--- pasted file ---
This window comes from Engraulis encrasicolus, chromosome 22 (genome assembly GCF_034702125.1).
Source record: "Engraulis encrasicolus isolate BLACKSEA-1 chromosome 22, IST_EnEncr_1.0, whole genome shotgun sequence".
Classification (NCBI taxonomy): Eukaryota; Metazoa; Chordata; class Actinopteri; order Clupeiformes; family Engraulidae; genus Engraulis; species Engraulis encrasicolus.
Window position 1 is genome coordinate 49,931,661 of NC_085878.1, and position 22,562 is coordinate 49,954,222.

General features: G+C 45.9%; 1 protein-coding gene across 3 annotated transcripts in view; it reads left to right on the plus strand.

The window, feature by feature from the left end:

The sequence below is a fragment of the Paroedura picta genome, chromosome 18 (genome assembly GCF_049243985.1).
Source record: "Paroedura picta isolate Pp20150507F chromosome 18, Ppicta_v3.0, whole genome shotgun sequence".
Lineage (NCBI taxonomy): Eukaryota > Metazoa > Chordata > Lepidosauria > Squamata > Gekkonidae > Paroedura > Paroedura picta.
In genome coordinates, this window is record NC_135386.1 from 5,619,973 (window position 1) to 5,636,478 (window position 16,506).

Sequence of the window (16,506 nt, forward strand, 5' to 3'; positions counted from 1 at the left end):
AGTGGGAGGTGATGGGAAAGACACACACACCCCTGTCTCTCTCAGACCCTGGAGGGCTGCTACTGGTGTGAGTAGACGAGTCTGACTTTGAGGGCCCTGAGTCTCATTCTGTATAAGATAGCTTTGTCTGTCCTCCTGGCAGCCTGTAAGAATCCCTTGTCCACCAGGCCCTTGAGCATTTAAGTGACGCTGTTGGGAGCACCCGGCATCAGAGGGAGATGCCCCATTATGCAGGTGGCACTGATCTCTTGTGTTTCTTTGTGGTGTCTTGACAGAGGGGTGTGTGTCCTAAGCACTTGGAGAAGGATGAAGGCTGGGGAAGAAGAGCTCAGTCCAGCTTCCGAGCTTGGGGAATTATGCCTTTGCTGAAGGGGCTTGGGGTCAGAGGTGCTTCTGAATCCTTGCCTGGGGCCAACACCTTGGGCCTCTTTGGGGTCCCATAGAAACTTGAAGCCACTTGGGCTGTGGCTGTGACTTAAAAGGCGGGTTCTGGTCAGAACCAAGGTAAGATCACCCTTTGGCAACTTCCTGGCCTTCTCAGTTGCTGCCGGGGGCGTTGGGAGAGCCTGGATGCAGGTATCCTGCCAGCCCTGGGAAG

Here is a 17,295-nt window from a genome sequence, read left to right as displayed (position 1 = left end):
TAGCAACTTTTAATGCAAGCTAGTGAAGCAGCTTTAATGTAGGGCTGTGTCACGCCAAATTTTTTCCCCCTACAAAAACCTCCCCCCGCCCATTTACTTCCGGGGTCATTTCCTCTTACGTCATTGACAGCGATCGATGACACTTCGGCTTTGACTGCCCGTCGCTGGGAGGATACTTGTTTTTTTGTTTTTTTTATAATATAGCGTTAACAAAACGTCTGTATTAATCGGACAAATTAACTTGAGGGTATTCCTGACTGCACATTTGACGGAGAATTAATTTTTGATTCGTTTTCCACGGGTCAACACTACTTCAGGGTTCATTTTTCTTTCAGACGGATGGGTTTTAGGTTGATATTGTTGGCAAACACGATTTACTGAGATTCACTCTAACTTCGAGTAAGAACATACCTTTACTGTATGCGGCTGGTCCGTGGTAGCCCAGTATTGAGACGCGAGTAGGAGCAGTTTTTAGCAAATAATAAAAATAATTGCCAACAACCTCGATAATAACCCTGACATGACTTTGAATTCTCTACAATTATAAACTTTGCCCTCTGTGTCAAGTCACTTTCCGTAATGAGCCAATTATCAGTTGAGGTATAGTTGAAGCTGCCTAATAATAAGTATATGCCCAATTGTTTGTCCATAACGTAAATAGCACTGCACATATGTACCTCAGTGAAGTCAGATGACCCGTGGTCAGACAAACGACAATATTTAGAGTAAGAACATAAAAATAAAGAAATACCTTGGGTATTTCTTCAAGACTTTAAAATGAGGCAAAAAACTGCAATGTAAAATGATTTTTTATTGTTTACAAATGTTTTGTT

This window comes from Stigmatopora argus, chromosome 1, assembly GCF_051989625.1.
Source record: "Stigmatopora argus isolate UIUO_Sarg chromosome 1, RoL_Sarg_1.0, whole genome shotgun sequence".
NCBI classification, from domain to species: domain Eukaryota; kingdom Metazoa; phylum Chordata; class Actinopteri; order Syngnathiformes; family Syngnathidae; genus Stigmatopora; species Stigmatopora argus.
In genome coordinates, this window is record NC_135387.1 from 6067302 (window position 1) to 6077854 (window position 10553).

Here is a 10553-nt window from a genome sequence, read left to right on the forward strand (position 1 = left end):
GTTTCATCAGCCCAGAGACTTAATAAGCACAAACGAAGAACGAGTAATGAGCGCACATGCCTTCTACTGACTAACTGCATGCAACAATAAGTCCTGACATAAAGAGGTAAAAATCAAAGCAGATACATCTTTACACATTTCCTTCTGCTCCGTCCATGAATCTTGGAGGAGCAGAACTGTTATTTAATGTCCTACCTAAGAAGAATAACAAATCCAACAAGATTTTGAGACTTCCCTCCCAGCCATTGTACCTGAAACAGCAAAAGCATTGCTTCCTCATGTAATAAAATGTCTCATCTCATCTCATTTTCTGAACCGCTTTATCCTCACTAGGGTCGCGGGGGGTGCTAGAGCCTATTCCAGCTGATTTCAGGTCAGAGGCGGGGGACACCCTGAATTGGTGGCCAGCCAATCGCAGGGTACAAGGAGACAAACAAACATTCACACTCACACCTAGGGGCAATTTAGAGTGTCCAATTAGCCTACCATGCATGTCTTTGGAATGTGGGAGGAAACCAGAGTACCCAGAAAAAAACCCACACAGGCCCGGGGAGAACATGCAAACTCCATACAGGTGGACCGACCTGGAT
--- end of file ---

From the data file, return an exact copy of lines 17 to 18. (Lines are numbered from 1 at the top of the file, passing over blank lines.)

NCBI classification, from domain to species: domain Eukaryota; kingdom Metazoa; phylum Chordata; class Actinopteri; order Syngnathiformes; family Syngnathidae; genus Stigmatopora; species Stigmatopora argus.
In genome coordinates, this window is record NC_135387.1 from 6067302 (window position 1) to 6077854 (window position 10553).